Intel Unveils Technology for Cars; Chip Maker, Seeking New Revenue Sources, Shows Off Entertainment, Navigation Tool

Intel Unveils Technology for Cars

Chip Maker, Seeking New Revenue Sources, Shows Off Entertainment, Navigation Tool


Updated May 29, 2014 11:29 p.m. ET

Intel Corp. INTC +1.21% , continuing a search for additional revenue sources, is stepping up efforts to place its technology into cars.

The Silicon Valley company on Thursday is unveiling what it describes as an “in-vehicle solutions platform,” which includes a circuit board with an Intel processor that comes prepackaged with special-purpose software. Intel hopes the combination can provide a foundation for applications such as digital entertainment and navigation, the company said.

By integrating and testing the hardware and software, Intel says it can help auto makers and their suppliers trim as much as 12 months off the time needed for development projects.

What technology will power the intelligent car of the future? Doug Davis, vice president of Intel’s Internet of Things group, joins Lunch Break with Lee Hawkins. Photo: Intel.

Elliot Garbus, a vice president and general manager of Intel’s automotive solutions group, noted that the technology it developed includes a new variant of the Linux operating system targeted at auto applications.

That is a somewhat surprising decision, since Intel’s Wind River Systems unit has long sold software used in cars. Intel also has collaborated with groups that have developed other auto-oriented versions of Linux.

“We are creating another option, which offers some compelling advantages,” said Mr. Garbus, while noting that Intel will keep supporting other software targeting the auto market.

Intel, facing a slowdown in chips used in personal computers, has been moving into new fields such as chips for wearable computing. Though it has long sold to auto makers and their suppliers, the company faces many entrenched rivals in the market, including Freescale Semiconductor Inc. and Texas Instruments Inc.TXN +0.20%

The company has leaned on its big venture-capital unit to try to bolster its position. In 2012, Intel announced a $100 million “connected car” fund to sink money into startups in the field.

For example, Mr. Garbus said, Intel has invested an undisclosed amount in ZMP Inc., a Japanese companies that has developed autonomous driving technology that makes use of sensors, radars and cameras.

Intel, which employs staff anthropologists to study how people use technology, on Thursday is also discussing research it is funding in the auto field. One project, called “Secure My Car,” focuses on the potential security flaws in vehicle electronics and how to address them, the company said.

Though Intel’s short-term focus is getting into today’s car dashboards and control panels, Mr. Garbus said its long-term goal is to provide processors for self-driving cars—a field exemplified lately by Google Inc., GOOGL -0.30% which on Tuesdayunveiled its first autonomous car prototype.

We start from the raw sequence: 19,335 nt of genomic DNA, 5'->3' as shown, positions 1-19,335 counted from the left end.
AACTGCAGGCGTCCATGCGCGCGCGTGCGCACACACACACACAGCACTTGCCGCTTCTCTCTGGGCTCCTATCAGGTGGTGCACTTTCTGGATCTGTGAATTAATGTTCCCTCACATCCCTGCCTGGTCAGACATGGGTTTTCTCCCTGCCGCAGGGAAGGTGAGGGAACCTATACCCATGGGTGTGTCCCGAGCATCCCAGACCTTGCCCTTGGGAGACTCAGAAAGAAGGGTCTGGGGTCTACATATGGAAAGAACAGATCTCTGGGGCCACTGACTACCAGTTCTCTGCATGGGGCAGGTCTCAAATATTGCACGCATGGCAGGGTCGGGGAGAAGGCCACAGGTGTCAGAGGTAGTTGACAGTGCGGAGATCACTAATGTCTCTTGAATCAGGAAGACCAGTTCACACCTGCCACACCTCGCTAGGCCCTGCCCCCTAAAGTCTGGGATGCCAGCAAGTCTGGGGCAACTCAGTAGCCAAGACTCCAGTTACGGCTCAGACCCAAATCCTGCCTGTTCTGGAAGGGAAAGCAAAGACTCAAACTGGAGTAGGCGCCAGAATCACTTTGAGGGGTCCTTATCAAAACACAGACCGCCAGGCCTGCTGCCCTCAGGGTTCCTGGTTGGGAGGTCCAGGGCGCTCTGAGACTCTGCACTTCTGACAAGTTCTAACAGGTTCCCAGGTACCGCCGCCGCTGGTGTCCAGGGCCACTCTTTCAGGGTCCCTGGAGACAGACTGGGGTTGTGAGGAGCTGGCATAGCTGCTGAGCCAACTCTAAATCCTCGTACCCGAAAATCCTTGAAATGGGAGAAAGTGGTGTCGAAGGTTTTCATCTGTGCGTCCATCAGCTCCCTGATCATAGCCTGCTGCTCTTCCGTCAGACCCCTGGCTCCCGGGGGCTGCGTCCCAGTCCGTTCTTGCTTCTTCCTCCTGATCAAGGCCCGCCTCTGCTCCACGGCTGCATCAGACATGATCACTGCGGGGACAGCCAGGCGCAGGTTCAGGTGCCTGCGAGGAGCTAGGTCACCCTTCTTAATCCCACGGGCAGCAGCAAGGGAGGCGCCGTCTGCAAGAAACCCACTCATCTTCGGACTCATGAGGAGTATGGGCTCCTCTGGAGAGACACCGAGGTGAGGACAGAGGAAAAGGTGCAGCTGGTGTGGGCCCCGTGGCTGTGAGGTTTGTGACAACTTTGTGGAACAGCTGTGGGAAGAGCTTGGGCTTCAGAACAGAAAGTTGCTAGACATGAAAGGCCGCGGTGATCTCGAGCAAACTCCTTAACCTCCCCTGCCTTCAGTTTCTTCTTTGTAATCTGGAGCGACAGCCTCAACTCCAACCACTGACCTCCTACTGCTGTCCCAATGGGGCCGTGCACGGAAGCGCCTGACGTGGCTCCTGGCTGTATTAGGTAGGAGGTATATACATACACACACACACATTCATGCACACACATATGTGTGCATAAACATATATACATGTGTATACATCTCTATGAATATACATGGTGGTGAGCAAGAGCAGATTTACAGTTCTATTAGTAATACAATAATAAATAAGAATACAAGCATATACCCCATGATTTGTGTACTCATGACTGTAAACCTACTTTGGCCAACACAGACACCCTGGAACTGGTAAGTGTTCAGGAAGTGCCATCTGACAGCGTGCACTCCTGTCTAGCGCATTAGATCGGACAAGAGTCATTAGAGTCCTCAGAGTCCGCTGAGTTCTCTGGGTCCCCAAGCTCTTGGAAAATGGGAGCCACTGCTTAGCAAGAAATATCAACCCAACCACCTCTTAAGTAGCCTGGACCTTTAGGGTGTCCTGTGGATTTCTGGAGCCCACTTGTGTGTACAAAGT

An Intel spokeswoman declined to comment on individual customers, but she added that the company’s technology is already in autonomous cars.

About bambooinnovator
Kee Koon Boon (“KB”) is the co-founder and director of HERO Investment Management which provides specialized fund management and investment advisory services to the ARCHEA Asia HERO Innovators Fund (, the only Asian SMID-cap tech-focused fund in the industry. KB is an internationally featured investor rooted in the principles of value investing for over a decade as a fund manager and analyst in the Asian capital markets who started his career at a boutique hedge fund in Singapore where he was with the firm since 2002 and was also part of the core investment committee in significantly outperforming the index in the 10-year-plus-old flagship Asian fund. He was also the portfolio manager for Asia-Pacific equities at Korea’s largest mutual fund company. Prior to setting up the H.E.R.O. Innovators Fund, KB was the Chief Investment Officer & CEO of a Singapore Registered Fund Management Company (RFMC) where he is responsible for listed Asian equity investments. KB had taught accounting at the Singapore Management University (SMU) as a faculty member and also pioneered the 15-week course on Accounting Fraud in Asia as an official module at SMU. KB remains grateful and honored to be invited by Singapore’s financial regulator Monetary Authority of Singapore (MAS) to present to their top management team about implementing a world’s first fact-based forward-looking fraud detection framework to bring about benefits for the capital markets in Singapore and for the public and investment community. KB also served the community in sharing his insights in writing articles about value investing and corporate governance in the media that include Business Times, Straits Times, Jakarta Post, Manual of Ideas, Investopedia, TedXWallStreet. He had also presented in top investment, banking and finance conferences in America, Italy, Sydney, Cape Town, HK, China. He has trained CEOs, entrepreneurs, CFOs, management executives in business strategy & business model innovation in Singapore, HK and China.

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